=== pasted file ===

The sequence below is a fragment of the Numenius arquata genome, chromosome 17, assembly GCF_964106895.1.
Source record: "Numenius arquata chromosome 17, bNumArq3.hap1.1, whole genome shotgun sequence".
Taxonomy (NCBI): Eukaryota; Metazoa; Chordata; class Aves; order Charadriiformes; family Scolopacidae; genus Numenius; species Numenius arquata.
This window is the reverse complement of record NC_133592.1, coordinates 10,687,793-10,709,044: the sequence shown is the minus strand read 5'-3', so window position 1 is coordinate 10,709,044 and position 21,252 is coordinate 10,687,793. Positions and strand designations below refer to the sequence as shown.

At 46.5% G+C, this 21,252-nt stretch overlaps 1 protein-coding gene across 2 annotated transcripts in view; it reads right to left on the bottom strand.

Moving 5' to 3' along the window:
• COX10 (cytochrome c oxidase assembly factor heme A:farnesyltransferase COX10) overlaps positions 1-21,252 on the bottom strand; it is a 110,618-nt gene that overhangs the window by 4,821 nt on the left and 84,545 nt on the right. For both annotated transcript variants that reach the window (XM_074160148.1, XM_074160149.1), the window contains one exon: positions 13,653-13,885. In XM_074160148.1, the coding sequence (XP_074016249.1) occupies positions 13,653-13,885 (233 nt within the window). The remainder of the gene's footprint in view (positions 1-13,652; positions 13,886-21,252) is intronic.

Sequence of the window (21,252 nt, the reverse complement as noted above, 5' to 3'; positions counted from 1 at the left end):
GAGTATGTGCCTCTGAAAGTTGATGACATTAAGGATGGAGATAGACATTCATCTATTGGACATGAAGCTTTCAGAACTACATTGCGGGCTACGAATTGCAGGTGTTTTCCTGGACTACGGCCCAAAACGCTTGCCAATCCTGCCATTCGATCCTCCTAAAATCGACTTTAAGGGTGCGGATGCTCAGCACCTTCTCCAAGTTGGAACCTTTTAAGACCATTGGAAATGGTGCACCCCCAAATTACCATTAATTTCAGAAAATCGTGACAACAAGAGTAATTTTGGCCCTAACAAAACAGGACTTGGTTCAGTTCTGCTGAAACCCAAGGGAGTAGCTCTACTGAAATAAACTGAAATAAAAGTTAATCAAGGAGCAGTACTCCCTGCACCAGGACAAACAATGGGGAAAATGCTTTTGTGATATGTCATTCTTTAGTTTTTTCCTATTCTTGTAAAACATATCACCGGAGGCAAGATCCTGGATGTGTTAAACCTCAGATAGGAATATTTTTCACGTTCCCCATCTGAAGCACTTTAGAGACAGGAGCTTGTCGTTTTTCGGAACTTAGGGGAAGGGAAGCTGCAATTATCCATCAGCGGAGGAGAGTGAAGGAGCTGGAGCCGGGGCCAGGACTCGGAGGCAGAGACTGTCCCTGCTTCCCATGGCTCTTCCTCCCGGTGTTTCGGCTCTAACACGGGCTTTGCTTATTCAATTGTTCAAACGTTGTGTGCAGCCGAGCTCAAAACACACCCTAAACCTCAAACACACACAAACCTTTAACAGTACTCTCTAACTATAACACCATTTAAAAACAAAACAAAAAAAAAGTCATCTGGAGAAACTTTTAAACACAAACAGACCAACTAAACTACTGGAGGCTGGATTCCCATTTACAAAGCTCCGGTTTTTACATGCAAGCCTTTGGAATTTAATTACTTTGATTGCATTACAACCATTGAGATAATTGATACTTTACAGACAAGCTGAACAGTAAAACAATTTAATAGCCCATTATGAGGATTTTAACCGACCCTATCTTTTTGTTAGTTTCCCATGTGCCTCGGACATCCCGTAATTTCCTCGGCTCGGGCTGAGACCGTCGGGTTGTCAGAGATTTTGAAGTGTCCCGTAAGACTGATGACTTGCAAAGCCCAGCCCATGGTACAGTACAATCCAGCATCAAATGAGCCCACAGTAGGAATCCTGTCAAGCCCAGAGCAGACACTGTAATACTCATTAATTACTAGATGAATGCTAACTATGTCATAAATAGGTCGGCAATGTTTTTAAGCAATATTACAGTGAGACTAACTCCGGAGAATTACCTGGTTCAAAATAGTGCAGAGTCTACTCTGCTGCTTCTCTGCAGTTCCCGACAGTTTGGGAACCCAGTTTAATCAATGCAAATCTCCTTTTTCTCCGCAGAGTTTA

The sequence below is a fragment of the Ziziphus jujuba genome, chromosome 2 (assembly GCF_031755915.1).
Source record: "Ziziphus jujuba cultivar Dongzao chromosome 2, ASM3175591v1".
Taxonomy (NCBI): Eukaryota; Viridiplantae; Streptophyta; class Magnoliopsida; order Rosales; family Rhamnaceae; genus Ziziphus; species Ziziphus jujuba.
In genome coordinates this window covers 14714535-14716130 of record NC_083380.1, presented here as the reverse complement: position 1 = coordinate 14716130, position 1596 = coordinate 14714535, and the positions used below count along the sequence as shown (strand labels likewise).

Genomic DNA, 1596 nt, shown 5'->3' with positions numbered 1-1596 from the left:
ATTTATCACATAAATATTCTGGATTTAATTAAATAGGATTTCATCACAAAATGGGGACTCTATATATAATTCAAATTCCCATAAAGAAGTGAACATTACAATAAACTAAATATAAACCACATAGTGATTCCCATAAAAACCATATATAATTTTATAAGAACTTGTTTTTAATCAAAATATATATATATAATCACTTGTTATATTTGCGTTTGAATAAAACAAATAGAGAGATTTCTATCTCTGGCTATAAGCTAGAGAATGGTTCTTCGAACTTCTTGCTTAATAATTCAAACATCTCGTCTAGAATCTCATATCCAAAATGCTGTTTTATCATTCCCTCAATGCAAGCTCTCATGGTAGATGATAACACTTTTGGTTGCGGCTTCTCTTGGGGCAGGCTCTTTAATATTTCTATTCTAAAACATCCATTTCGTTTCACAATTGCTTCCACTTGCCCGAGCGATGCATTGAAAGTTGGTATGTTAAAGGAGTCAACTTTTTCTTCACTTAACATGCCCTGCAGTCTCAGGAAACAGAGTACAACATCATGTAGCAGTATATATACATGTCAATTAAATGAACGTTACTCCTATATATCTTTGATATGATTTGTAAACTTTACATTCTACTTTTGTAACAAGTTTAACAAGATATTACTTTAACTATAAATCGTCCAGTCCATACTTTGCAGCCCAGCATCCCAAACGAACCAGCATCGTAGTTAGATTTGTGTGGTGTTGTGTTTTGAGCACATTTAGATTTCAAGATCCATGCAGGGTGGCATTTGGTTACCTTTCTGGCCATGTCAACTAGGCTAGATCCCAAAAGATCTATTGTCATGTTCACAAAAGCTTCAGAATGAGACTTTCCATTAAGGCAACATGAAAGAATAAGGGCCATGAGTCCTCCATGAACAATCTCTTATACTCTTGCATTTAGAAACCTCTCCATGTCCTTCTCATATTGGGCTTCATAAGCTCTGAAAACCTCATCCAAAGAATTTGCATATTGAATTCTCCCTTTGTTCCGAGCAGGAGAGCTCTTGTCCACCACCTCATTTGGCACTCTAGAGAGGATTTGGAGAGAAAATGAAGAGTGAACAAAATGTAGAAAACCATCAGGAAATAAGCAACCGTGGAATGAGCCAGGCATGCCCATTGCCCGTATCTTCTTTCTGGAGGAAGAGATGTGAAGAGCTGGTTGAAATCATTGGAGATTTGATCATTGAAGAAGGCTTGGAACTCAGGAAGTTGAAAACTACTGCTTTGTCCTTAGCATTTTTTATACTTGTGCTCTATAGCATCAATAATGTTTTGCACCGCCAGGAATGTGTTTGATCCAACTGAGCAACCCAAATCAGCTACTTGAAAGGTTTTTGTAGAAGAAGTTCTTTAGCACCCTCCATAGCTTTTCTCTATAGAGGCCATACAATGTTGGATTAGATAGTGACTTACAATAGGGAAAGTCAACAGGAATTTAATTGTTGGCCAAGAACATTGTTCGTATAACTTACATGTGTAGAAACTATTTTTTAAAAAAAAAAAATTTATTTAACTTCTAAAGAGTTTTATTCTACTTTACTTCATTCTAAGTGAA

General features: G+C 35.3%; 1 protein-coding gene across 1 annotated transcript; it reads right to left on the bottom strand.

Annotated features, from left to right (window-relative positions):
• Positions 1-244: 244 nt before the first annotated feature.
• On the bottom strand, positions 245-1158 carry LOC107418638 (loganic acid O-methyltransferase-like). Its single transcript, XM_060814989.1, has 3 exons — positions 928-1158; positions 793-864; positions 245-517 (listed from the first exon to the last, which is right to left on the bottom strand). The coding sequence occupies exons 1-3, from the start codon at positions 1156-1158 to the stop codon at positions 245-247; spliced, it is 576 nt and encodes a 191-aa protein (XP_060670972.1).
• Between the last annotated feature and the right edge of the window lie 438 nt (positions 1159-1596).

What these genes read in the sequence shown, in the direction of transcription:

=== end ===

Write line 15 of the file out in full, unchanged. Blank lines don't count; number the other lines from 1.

ATTTATCACATAAATATTCTGGATTTAATTAAATAGGATTTCATCACAAAATGGGGACTCTATATATAATTCAAATTCCCATAAAGAAGTGAACATTACAATAAACTAAATATAAACCACATAGTGATTCCCATAAAAACCATATATAATTTTATAAGAACTTGTTTTTAATCAAAATATATATATATAATCACTTGTTATATTTGCGTTTGAATAAAACAAATAGAGAGATTTCTATCTCTGGCTATAAGCTAGAGAATGGTTCTTCGAACTTCTTGCTTAATAATTCAAACATCTCGTCTAGAATCTCATATCCAAAATGCTGTTTTATCATTCCCTCAATGCAAGCTCTCATGGTAGATGATAACACTTTTGGTTGCGGCTTCTCTTGGGGCAGGCTCTTTAATATTTCTATTCTAAAACATCCATTTCGTTTCACAATTGCTTCCACTTGCCCGAGCGATGCATTGAAAGTTGGTATGTTAAAGGAGTCAACTTTTTCTTCACTTAACATGCCCTGCAGTCTCAGGAAACAGAGTACAACATCATGTAGCAGTATATATACATGTCAATTAAATGAACGTTACTCCTATATATCTTTGATATGATTTGTAAACTTTACATTCTACTTTTGTAACAAGTTTAACAAGATATTACTTTAACTATAAATCGTCCAGTCCATACTTTGCAGCCCAGCATCCCAAACGAACCAGCATCGTAGTTAGATTTGTGTGGTGTTGTGTTTTGAGCACATTTAGATTTCAAGATCCATGCAGGGTGGCATTTGGTTACCTTTCTGGCCATGTCAACTAGGCTAGATCCCAAAAGATCTATTGTCATGTTCACAAAAGCTTCAGAATGAGACTTTCCATTAAGGCAACATGAAAGAATAAGGGCCATGAGTCCTCCATGAACAATCTCTTATACTCTTGCATTTAGAAACCTCTCCATGTCCTTCTCATATTGGGCTTCATAAGCTCTGAAAACCTCATCCAAAGAATTTGCATATTGAATTCTCCCTTTGTTCCGAGCAGGAGAGCTCTTGTCCACCACCTCATTTGGCACTCTAGAGAGGATTTGGAGAGAAAATGAAGAGTGAACAAAATGTAGAAAACCATCAGGAAATAAGCAACCGTGGAATGAGCCAGGCATGCCCATTGCCCGTATCTTCTTTCTGGAGGAAGAGATGTGAAGAGCTGGTTGAAATCATTGGAGATTTGATCATTGAAGAAGGCTTGGAACTCAGGAAGTTGAAAACTACTGCTTTGTCCTTAGCATTTTTTATACTTGTGCTCTATAGCATCAATAATGTTTTGCACCGCCAGGAATGTGTTTGATCCAACTGAGCAACCCAAATCAGCTACTTGAAAGGTTTTTGTAGAAGAAGTTCTTTAGCACCCTCCATAGCTTTTCTCTATAGAGGCCATACAATGTTGGATTAGATAGTGACTTACAATAGGGAAAGTCAACAGGAATTTAATTGTTGGCCAAGAACATTGTTCGTATAACTTACATGTGTAGAAACTATTTTTTAAAAAAAAAAAATTTATTTAACTTCTAAAGAGTTTTATTCTACTTTACTTCATTCTAAGTGAA